Going green isn’t just a trend anymore–it’s becoming an expected way of life. And credit unions are finding that replacing paper documents with electronic ones doesn’t just save trees. It saves money, saves time and creates new marketing opportunities.

A popular way for credit unions to reduce their use of paper is to deliver electronic statements in lieu of printed statements. One e-statement vendor is the Atlanta, Ga.-based document distribution vendor DATAMATX, which provides SAS 70-compliant electronic statement services that can be enhanced by targeted marketing messages to a number of industries, including financial institutions.

DATAMATX President/CEO Harry Stephens said of the company’s more than 40 credit union clients, most are using electronic statements or are close to using them due to rising postage costs and advances in technology.

“The traction is there now,” Stephens said of moving to electronic statements. “The younger generation is taking to it with mobile banking, and bigger statements are easier to read now on devices like the iPad.”

Bob Sheperd, the national credit union executive of sales for DATAMATX, said aside from distributing electronic statements to their members, credit unions can convert any correspondence that circulates internally, such as reports and internal statements, into electronic form.

The $44 million, Burlingame, Calif.-based United Health Credit Union began using services from DATAMATX in April, but they’ve been offering electronic statements for the past 10 years, CEO Linda White said. The CU also archives all of its reports electronically and is considering converting its printed newsletter from a quarterly publication to a biannual one, she said.

In West Jordan, Utah, the $2.9 billion Mountain America Credit Union recently implemented the paperless mortgage closing service Quick Close, which allows members to manage their mortgage closing documents electronically. Jeanie Olsen, vice president of mortgage services, said Mountain America CU adopted the service in order to save paper, ship and fund files on the same day and save time for their members. Next, the CU plans on moving to a paperless process for its consumer loans.

The paperless closing process “is brand new and still evolving, however, the member experience is much better when they can review their documents from their own homes, spend very little time at the actual closing, and then receive everything related to their mortgage loan transaction on a tiny little green thumb drive,” Olsen said.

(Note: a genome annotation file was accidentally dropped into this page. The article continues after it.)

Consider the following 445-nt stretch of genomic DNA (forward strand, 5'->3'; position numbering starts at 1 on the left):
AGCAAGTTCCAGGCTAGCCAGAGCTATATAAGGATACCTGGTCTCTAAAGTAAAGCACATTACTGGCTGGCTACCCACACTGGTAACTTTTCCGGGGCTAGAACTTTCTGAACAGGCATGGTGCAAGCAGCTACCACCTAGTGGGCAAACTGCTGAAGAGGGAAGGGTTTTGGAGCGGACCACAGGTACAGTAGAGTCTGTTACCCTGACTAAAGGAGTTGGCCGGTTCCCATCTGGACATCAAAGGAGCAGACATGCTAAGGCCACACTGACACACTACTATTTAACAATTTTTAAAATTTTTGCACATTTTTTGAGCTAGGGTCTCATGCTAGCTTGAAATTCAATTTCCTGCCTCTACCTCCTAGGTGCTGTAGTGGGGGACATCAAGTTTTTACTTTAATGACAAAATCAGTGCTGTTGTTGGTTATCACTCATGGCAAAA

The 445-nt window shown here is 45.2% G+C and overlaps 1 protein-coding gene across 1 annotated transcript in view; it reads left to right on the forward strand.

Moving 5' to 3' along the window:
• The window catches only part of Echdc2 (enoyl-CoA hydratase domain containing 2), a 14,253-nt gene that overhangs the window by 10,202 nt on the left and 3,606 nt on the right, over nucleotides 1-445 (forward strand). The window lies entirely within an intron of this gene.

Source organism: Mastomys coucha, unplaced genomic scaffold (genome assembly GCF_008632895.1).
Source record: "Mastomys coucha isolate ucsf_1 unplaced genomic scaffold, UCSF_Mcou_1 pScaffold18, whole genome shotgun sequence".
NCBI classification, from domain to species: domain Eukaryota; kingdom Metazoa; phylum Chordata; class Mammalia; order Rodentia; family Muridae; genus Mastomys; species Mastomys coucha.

While it does cost money to implement paperless solutions, sources say the end result is an overall savings. Stephens said e-statements lead to significant postage savings, and Olsen said implementing Quick Close has allowed Mountain America CU to market its same day closing and funding abilities, grabbing the attention of the local Realtor community and leading to increases in purchase volume.

Converting to paperless loan closing and statement delivery solutions also helps to streamline business processes. White said DATAMATX’s services have increased efficiency for United Health CU.

And another added benefit of going paperless is an increase in marketing opportunities. DATAMATX allows credit unions to advertise other products, such as auto loans, to members by embedding messages and links directly into their e-statements.

“Electronic statements give credit unions the ability to interact with members and cross-sell their services,” Stephens said.

Since many electronic statement services require members to physically opt in before they can say goodbye to mailed statements, getting them to jump on the bandwagon often takes some promotional work. Sheperd said credit unions can send email notices about e-statement adoption to members and include messages on printed statements explaining how opting into their e-statement program can benefit both the CU and its members.

White added it’s important to make the electronic statement adoption process simple–at United Health CU, members can simply click on an e-statement tab after logging onto their online banking account to opt in.

While sources said the outcome of reducing paper is fully positive, don’t expect credit unions to throw out their printers completely. They say sometimes, printing a physical document is preferred.

“Some people simply want the touch and feel of something being on paper,” Sheperd said. “Printed mail won’t completely go away. People also have to realize that if they want that touch and feel, they can print the document off themselves.”

Olsen pointed out that in some cases in the lending business, paper is still legally required. For example, pen and paper signatures are needed for government loans and in some Utah counties, Olsen said.

“The paperless world is still evolving, and it isn’t possible at this point in time to provide a completely paperless experience in some instances,” Olsen said.

And while some members who are not as tech savvy as others may not be ready to give up their mailed statements, they may feel forced into adopting the service.

“I know some credit unions have gone away from using paper statements altogether, and if the member wants a paper statement, they have to request it,” White said.